By Stephanie Smith, Staff Writer
On average, Americans spend five hours a day on the Internet. I would hanker a guess that people our age are spending a lot more time than that surfing the web and updating statuses, whether on a computer, smart phone or tablet.
Often times, we refer to our constant Internet use as an addiction, but some psychologists are saying that it could actually be a clinical problem.
Bradford Regional Medical Center believes that Internet addicts should seek treatment — at their new rehab facility. This Pennsylvania establishment is the first of its kind, specializing in Internet addiction therapies.
In a Discovery News article from September 5, Kimberly Young, the chief psychologist at Bradford, treats Internet addiction as a physical and mental problem.
Young believes that Internet addiction could be worse than an alcohol addiction. After a ten-day detox, patients at Bradford can be cured of their constant screen staring and finger-typing.
In an interview with CNN, Ryan Van Cleave, a former Internet addict, understands the struggles of overcoming an Internet addiction. This acclaimed writer, professor and husband lost his job, many friends and was close to getting a divorce as a result of his 80 hours per week of Internet dosage. Cleave said that a comparison to alcoholism is the only logical analogy.
Many disagree with these claims, though. In the most recent update in the American Psychiatric Association’s DSM-5, it makes no mention of Internet addiction as an illness.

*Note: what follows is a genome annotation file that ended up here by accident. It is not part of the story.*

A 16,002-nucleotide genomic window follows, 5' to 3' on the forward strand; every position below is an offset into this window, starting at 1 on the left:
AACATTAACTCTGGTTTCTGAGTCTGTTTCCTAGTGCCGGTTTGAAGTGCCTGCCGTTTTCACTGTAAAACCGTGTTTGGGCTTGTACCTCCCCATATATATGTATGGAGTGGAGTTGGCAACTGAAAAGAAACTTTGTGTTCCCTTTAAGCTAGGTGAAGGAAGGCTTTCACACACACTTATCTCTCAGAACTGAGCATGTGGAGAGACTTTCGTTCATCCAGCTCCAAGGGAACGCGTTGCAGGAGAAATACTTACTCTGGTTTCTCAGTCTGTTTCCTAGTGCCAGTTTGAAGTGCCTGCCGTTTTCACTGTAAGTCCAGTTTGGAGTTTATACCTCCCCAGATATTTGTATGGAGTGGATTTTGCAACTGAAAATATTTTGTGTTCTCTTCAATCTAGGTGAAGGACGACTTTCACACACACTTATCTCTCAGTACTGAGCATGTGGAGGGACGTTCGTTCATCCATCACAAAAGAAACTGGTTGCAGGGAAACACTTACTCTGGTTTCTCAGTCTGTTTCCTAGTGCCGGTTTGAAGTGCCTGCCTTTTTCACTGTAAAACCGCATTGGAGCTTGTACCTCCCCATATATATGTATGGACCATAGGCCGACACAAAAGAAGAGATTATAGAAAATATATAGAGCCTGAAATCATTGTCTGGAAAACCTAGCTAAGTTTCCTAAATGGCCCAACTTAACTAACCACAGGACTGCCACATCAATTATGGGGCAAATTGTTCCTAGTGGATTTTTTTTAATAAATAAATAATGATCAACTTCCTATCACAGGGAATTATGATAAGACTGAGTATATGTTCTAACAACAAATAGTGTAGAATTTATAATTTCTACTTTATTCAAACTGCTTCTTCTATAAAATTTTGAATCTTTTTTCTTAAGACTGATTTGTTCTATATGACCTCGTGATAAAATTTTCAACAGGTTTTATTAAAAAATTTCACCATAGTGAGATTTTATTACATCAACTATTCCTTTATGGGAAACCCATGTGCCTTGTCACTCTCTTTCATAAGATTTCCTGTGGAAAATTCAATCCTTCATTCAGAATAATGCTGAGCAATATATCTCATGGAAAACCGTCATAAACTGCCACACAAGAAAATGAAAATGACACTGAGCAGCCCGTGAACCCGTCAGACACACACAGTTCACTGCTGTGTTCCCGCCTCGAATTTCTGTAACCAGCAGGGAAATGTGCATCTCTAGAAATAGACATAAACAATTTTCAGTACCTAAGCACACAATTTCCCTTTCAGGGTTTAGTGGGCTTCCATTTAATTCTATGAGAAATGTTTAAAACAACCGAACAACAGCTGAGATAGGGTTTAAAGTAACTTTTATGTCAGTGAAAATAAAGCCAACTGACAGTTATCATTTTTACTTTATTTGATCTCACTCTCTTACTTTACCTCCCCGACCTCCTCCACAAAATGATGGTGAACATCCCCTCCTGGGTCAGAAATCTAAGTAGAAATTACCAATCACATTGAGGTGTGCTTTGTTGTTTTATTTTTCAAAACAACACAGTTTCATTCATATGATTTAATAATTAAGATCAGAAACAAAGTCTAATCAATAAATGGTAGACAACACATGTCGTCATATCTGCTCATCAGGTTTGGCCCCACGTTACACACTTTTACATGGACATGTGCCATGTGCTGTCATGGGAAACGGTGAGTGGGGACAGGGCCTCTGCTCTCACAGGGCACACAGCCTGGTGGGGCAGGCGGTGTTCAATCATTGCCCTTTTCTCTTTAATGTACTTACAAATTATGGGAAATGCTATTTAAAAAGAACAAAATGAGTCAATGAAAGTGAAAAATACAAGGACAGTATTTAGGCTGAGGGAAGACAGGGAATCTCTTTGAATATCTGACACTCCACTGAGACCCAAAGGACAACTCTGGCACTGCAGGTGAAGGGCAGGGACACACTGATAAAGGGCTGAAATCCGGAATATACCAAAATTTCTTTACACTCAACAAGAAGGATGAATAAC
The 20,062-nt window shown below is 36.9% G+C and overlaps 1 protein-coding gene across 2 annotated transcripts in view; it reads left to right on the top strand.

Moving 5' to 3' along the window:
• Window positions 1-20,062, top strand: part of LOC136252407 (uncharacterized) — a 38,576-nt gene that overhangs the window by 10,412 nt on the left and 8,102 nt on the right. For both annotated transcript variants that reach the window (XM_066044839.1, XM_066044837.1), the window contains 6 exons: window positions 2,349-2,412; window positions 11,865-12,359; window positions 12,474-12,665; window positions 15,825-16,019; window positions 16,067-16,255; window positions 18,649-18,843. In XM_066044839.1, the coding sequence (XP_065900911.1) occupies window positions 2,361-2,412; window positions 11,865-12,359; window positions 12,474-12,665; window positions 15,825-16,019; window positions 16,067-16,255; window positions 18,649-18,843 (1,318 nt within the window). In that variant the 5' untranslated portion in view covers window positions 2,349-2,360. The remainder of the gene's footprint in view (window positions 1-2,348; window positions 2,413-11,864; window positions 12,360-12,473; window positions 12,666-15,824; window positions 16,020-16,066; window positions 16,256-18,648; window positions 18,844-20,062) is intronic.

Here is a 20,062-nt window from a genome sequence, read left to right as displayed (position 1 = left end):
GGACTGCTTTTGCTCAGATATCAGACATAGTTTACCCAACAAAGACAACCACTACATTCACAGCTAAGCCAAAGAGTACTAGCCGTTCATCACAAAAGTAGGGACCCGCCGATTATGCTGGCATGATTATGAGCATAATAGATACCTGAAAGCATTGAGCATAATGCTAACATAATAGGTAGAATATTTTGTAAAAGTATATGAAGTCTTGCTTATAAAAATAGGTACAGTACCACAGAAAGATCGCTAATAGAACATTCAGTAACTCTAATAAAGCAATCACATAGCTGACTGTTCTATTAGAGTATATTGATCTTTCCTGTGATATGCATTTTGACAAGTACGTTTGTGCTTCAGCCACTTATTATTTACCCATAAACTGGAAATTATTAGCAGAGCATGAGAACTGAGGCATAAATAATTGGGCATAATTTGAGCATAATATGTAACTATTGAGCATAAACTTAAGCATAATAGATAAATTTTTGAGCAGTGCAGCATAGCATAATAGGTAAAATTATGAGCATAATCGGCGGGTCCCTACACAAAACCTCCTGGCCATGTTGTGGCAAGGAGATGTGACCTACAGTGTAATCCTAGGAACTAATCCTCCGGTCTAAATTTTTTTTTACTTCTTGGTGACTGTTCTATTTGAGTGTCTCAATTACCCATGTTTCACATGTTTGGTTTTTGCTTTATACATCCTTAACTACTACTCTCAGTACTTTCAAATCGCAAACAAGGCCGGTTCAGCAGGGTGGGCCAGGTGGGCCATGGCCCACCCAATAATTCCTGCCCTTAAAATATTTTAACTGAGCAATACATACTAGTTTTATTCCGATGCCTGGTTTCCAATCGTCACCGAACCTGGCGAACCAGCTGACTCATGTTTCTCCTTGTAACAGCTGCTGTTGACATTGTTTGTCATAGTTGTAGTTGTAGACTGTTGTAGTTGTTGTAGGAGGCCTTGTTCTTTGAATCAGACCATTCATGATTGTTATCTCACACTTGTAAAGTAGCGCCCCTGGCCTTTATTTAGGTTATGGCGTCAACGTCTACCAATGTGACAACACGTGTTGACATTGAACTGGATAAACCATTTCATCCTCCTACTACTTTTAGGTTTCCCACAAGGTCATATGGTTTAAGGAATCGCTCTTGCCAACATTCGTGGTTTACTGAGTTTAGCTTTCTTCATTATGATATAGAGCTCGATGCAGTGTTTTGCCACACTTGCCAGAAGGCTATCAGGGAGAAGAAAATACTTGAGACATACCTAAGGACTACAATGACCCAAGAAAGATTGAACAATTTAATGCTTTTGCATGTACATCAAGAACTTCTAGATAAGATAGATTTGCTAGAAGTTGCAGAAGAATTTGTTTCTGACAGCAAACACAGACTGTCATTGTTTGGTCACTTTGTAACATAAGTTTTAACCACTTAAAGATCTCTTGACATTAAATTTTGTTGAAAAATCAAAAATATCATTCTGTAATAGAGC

John M. Grohol, psychologist and cofounder of Mental Health Net, argues that without a diagnosis there cannot be an in-patient treatment process.
Young retaliates say that with more people on smart phones at all times, the Internet is even more accessible. Grohol said that the access to the Internet gives people a high that is similar to any other addition that can be treated with therapy and rehab.
Since the Internet is around us at all times and is difficult to avoid, Van Cleave explains that the recovery process is more like that of someone with an eating disorder. With advancements in technology and a shift towards a fully digital medium, the Internet is still vital in order to gather information. Recovering is about learning which sites to get involved with and how long is too long online.
So before traveling to Pennsylvania and admitting yourself into Bradford, try breaking from the Internet for a bit, so you don’t risk losing friends or a job.
But first, send this article to your internet-obsessed friends, of course!